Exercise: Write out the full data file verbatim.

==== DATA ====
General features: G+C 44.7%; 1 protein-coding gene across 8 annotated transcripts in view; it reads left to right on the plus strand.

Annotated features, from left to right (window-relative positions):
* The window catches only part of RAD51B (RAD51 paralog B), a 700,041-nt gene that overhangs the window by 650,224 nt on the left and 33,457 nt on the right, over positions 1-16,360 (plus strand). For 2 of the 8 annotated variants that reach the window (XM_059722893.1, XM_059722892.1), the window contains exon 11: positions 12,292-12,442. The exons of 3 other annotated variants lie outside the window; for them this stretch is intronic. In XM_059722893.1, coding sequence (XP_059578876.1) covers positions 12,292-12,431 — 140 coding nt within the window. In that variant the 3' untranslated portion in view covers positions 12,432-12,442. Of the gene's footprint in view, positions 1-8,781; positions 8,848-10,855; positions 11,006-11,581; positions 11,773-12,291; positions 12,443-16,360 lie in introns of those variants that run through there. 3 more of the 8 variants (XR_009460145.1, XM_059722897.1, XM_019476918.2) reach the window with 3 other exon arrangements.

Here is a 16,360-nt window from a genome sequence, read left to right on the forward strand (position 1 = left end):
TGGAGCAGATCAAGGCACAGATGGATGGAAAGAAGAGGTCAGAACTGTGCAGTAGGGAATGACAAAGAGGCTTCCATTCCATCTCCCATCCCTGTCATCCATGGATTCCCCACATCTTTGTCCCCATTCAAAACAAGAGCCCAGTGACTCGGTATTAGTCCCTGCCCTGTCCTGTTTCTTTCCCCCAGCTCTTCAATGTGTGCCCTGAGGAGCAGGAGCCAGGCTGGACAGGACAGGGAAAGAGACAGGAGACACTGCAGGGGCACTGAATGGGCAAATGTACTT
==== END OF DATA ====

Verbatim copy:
General features: G+C 44.7%; 1 protein-coding gene across 8 annotated transcripts in view; it reads left to right on the plus strand.

Annotated features, from left to right (window-relative positions):
* The window catches only part of RAD51B (RAD51 paralog B), a 700,041-nt gene that overhangs the window by 650,224 nt on the left and 33,457 nt on the right, over positions 1-16,360 (plus strand). For 2 of the 8 annotated variants that reach the window (XM_059722893.1, XM_059722892.1), the window contains exon 11: positions 12,292-12,442. The exons of 3 other annotated variants lie outside the window; for them this stretch is intronic. In XM_059722893.1, coding sequence (XP_059578876.1) covers positions 12,292-12,431 — 140 coding nt within the window. In that variant the 3' untranslated portion in view covers positions 12,432-12,442. Of the gene's footprint in view, positions 1-8,781; positions 8,848-10,855; positions 11,006-11,581; positions 11,773-12,291; positions 12,443-16,360 lie in introns of those variants that run through there. 3 more of the 8 variants (XR_009460145.1, XM_059722897.1, XM_019476918.2) reach the window with 3 other exon arrangements.

Here is a 16,360-nt window from a genome sequence, read left to right on the forward strand (position 1 = left end):
TGGAGCAGATCAAGGCACAGATGGATGGAAAGAAGAGGTCAGAACTGTGCAGTAGGGAATGACAAAGAGGCTTCCATTCCATCTCCCATCCCTGTCATCCATGGATTCCCCACATCTTTGTCCCCATTCAAAACAAGAGCCCAGTGACTCGGTATTAGTCCCTGCCCTGTCCTGTTTCTTTCCCCCAGCTCTTCAATGTGTGCCCTGAGGAGCAGGAGCCAGGCTGGACAGGACAGGGAAAGAGACAGGAGACACTGCAGGGGCACTGAATGGGCAAATGTACTT